He's not the "king of the world," exactly, but Australian mining tycoon Clive Palmer is a very wealthy man with an extraordinary dream: building and operating his own version of the Titanic, the doomed luxury liner that went down in 1912.
Mr. Palmer unveiled plans for his historically accurate replica, "Titanic II," on Saturday in China, where the ship will be built, and said the new Titanic is expected to recreate the iconic England-to-New York maiden voyage of the original sometime in 2016.
The new ship will be designed to replicate, as much as possible, the look and feel of the 1912 ship, with important exceptions being made for comfort (air conditioning), safety and modern shipbuilding practices.
Passengers will even be able to enjoy the cruise in historically accurate costumes, if they choose, with clothing provided in every cabin.
Estimated by Forbes to be worth $795 million in 2012, Mr. Palmer, 58, said he is building the boat, well, because he can.
"John Kennedy said in the '60s we chose to go to the moon because we can go there, we have individual choices to do that. I've got the money, so I can do it. I can build the Titanic. We've got the partners, and we guarantee to do it, because we want to go to the moon," he said in an interview last year with the BBC.
Mr. Palmer's new cruise company, the Blue Line Star, was founded last year on the 100th year anniversary of the sinking of the Titanic.
He said the project was an effort to pay tribute to the craftsmen in the United Kingdom who built the original "Ship of Dreams."
Last year, Mr. Palmer signed a deal with CSC Jinling to build the Titanic II and said he hopes the project will establish the Chinese company as a major player in the shipbuilding industry.
The original Titanic, commissioned by the White Star Line, was the largest liner of its time.
Titanic II will have 840 cabins and the same floor plans as the original -- but there are important differences: the new ship will have a bulbous bow for fuel efficiency, its hull will be welded instead of riveted and engines will run on diesel rather than coal.
The distinctive smoke stacks of the original will be decorative additions on the new ship.
Perhaps most importantly, the new ship will have a 700-lifeboat capacity, more than enough to handle the maximum number of passengers and crew if the unthinkable happens.
The original 1912 ship, infamously called "unsinkable," claimed 1,523 lives when it went down in one of the worst peacetime maritime disasters in history.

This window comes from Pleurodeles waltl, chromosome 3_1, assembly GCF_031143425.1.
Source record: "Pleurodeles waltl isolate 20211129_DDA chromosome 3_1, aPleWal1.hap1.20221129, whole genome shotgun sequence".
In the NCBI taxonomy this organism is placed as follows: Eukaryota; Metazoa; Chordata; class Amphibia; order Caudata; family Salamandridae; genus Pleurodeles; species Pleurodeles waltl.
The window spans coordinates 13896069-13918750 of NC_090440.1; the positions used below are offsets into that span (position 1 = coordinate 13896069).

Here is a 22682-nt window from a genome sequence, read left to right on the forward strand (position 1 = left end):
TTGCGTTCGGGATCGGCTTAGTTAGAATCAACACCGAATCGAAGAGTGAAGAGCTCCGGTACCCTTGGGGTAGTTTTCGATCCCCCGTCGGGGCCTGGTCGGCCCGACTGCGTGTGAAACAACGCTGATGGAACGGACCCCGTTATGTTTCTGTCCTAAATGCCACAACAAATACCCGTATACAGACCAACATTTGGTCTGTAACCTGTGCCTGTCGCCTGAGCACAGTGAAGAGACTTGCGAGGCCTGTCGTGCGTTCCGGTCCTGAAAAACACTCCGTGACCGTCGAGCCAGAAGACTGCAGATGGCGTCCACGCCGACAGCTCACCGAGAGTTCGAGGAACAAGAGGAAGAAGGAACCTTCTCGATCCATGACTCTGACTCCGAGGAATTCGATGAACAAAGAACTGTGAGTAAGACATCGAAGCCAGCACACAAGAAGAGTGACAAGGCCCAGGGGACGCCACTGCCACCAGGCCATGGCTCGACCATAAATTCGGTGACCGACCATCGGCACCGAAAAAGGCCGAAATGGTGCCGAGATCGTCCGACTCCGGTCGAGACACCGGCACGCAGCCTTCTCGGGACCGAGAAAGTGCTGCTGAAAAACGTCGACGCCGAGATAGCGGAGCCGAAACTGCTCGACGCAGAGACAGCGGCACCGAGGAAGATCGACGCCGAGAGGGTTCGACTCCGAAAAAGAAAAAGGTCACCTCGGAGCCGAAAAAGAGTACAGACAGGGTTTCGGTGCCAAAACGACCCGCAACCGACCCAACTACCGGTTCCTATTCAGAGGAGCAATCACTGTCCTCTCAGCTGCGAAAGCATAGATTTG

Given that history, some were surprised this week when the Finnish designer of the new boat said the Titanic II will be the "safest cruise ship in the world."
Still, the new Titanic has fired imaginations around the world.
"I think what this really speaks to, is the fact that the Titanic still inspires. ... Even though the ship left, in sinking, we haven't been able to leave it," said James Delgado, a maritime historian at the National Oceanic and Atmospheric Administration.
Nowhere will the resurrection of the Titanic be watched more closely than Ireland, where the original ship was born in the Belfast shipyard.
"Titanic was built in Belfast, fitted out in Belfast, and began its journey from Belfast to Southampton in 1912. As the authentic home of Titanic, it would be natural to expect Titanic II to dock in Belfast," said Alex McGreevy, spokesman for the Titanic Belfast Limited, a Titanic-themed museum and one of the city's popular attractions.
"We will be watching with interest the decision by Mr. Palmer to recreate a modern version of the finest ship of its time."
Mr. McGreevy warned that the story of the Titanic, however, is about more than engineering marvels and blockbuster movies. It's also the very real and tragic tale of more than 1,500 lives lost.
"Titanic's story can also be a great divider of opinion, and the attempt to build a ship of its like and use 'Titanic' in its naming, would certainly create debate," he said.
"While there are many great reasons to be proud of our shipbuilding heritage, Titanic Belfast is, utmostly, respectful and mindful of the loss of life on RMS Titanic."